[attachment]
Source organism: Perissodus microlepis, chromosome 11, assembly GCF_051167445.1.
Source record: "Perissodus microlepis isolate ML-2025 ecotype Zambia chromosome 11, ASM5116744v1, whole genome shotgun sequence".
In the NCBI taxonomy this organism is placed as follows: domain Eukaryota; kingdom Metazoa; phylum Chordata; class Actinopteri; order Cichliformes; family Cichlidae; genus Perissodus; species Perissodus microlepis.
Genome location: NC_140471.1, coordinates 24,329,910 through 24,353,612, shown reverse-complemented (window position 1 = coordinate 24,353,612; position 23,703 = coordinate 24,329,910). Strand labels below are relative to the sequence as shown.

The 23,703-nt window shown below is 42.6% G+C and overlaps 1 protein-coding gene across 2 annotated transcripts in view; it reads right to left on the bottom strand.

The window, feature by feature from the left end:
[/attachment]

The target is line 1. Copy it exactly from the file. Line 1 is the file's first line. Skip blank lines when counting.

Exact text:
Source organism: Perissodus microlepis, chromosome 11, assembly GCF_051167445.1.